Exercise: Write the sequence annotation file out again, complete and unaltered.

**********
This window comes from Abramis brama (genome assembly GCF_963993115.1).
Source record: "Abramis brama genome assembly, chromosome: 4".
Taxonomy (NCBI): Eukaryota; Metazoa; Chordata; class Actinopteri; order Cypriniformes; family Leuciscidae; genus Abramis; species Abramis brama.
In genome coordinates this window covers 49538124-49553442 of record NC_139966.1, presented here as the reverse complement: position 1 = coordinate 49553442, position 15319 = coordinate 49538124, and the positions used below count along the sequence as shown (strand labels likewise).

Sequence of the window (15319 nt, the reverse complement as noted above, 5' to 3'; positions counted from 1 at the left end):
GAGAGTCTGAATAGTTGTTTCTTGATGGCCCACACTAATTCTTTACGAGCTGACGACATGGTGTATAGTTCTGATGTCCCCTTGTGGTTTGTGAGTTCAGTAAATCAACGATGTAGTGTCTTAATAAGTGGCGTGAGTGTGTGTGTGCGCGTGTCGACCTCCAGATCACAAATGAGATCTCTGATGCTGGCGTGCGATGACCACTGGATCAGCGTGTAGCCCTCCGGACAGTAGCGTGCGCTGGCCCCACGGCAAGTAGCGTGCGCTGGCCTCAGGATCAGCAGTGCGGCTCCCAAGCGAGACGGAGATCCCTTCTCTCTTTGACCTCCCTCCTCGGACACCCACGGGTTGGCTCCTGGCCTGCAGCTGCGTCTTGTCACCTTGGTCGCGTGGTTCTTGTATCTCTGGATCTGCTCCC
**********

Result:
This window comes from Abramis brama (genome assembly GCF_963993115.1).
Source record: "Abramis brama genome assembly, chromosome: 4".
Taxonomy (NCBI): Eukaryota; Metazoa; Chordata; class Actinopteri; order Cypriniformes; family Leuciscidae; genus Abramis; species Abramis brama.
In genome coordinates this window covers 49538124-49553442 of record NC_139966.1, presented here as the reverse complement: position 1 = coordinate 49553442, position 15319 = coordinate 49538124, and the positions used below count along the sequence as shown (strand labels likewise).

Sequence of the window (15319 nt, the reverse complement as noted above, 5' to 3'; positions counted from 1 at the left end):
GAGAGTCTGAATAGTTGTTTCTTGATGGCCCACACTAATTCTTTACGAGCTGACGACATGGTGTATAGTTCTGATGTCCCCTTGTGGTTTGTGAGTTCAGTAAATCAACGATGTAGTGTCTTAATAAGTGGCGTGAGTGTGTGTGTGCGCGTGTCGACCTCCAGATCACAAATGAGATCTCTGATGCTGGCGTGCGATGACCACTGGATCAGCGTGTAGCCCTCCGGACAGTAGCGTGCGCTGGCCCCACGGCAAGTAGCGTGCGCTGGCCTCAGGATCAGCAGTGCGGCTCCCAAGCGAGACGGAGATCCCTTCTCTCTTTGACCTCCCTCCTCGGACACCCACGGGTTGGCTCCTGGCCTGCAGCTGCGTCTTGTCACCTTGGTCGCGTGGTTCTTGTATCTCTGGATCTGCTCCC